Today we have yet another reason to celebrate Maya Angelou, the legendary author, poet, teacher, actress and civil rights activist…It’s her 86th birthday! Of course, she’s better known for her more rare accomplishments. She was the first African-American woman to have her screenplay produced (the 1972 film Georgia, Georgia). Her memoir, I Know Why the Caged Bird Sings, spent a record-setting two years on The New York Times’ paperback nonfiction best seller list. The autobiography, incidentally, was also the first nonfiction best seller by an African-American woman. Adding to the list of firsts, here’s a little-known fact: Back in 1940s San Francisco, Angelou was also the first black female streetcar conductor.
She’s been nominated for Tonys and Emmys, took home a Grammy for best spoken word album and two NAACP Image Awards for her outstanding literary works, and Angelou’s accolades don’t stop there. Much like her metaphorical caged bird, we could go on and on singing (Maya’s praises), but we’re sure you’re quite familiar with the household name and what she signifies.
Angelou isn’t the only inspirational figure we honor today. For years following the April 5, 1968 assassination of her dear friend Dr. Martin Luther King, Jr., Maya, mourning her fellow civil rights leader, had no desire to celebrate the anniversary of her birth on that of his death. Of course, she’s since moved past those sad times, following her own advice: “You may not control all the events that happen to you, but you can decide not to be reduced by them.”
We have a sneaking suspicion that this year the self-proclaimed food-lover will be commemorating the big day with a table full of some of her (and Dr. King’s) favorite soul food dishes. In the introduction to her latest cookbook, the culinary great—Did we mention her NAACP Image Award was in recognition of her first compilation of recipes?—reveals: “At one time, I described myself as a cook, a driver, and a writer. I no longer drive, but I do still write and I do still cook. And having reached the delicious age of eighty-one, I realize that I have been feeding other people and eating for a long time. I have been cooking nearly all my life, so I have developed some philosophies.”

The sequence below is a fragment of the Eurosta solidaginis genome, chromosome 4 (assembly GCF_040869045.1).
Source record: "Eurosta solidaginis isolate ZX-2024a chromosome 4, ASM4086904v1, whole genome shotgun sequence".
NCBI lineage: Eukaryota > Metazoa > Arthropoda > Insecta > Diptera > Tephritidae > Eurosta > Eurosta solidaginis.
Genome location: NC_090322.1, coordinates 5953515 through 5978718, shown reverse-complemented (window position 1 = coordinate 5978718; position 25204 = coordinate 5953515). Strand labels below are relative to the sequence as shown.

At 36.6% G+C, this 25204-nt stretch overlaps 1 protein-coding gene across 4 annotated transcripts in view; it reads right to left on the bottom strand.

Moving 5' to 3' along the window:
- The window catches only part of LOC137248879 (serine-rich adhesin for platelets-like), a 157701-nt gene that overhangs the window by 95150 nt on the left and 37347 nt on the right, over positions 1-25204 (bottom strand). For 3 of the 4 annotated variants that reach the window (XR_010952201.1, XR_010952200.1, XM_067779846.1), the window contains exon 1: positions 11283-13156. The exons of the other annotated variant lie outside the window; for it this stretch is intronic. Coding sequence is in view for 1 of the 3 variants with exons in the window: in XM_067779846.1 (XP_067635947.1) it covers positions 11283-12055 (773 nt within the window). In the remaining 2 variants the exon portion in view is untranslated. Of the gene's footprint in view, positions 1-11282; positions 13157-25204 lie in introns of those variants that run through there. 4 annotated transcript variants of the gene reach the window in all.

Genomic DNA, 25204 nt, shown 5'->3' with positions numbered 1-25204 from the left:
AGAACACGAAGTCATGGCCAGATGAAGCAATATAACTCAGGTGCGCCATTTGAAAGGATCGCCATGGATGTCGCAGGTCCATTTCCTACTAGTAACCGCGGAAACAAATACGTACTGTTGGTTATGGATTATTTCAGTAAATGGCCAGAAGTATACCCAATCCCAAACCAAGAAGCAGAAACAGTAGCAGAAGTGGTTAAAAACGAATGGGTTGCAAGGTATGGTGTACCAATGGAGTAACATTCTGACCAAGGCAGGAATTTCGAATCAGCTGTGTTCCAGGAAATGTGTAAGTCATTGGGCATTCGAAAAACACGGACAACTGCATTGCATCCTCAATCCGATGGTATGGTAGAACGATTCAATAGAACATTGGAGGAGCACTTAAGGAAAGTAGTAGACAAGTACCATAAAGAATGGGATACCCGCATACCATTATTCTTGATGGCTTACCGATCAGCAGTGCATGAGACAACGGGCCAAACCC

With the myriad accomplishments under her belt, this wise and remarkable woman chose to describe herself as a cook first? Don’t know about you guys, but we’re trying out her famed banana pudding recipe immediately.
Maya Angelou’s Bread Pudding
3 cups vanilla wafers
4 ripe bananas , thinly sliced
1/2 teaspoon cream of tartar
3 cups milk
8 eggs, separated
3/4 cup plus 1 tablespoon sugar
1/3 cup cornstarch
3 tablespoons butter
1 tablespoon pure vanilla extract
Pinch of salt
1. Preheat oven to 350 degrees Fahrenheit. In a large saucepan, combine 1/3 cup sugar, cornstarch and salt; stir until blended. Mix in milk. Cook over medium heat, stirring constantly until thickened and boiling. Boil one minute, then remove from heat.
2. In a small bowl, whisk egg yolks, then whisk in about 1/2 cup of hot custard until blended. Pour yolk mixture back into saucepan of custard; cook over medium heat, stirring, for two minutes. Stir in butter and vanilla until blended.
3. Place vanilla wafers on bottom of a shallow two-quart casserole dish. Top with layers of banana slices and custard. Repeat layering, ending with custard.
4. In a large mixing bowl, beat egg whites and 1/4 cup sugar at low speed until frothy. Add cream of tartar; increase speed to medium and gradually beat in remaining sugar. Beat until egg whites hold stiff peaks.
5. Spoon meringue over hot custard immediately, making sure that meringue touches baking dish on all sides (this prevents it from shrinking). Transfer to oven and bake until golden, about 20 minutes. Remove pudding from oven and let cool for one hour.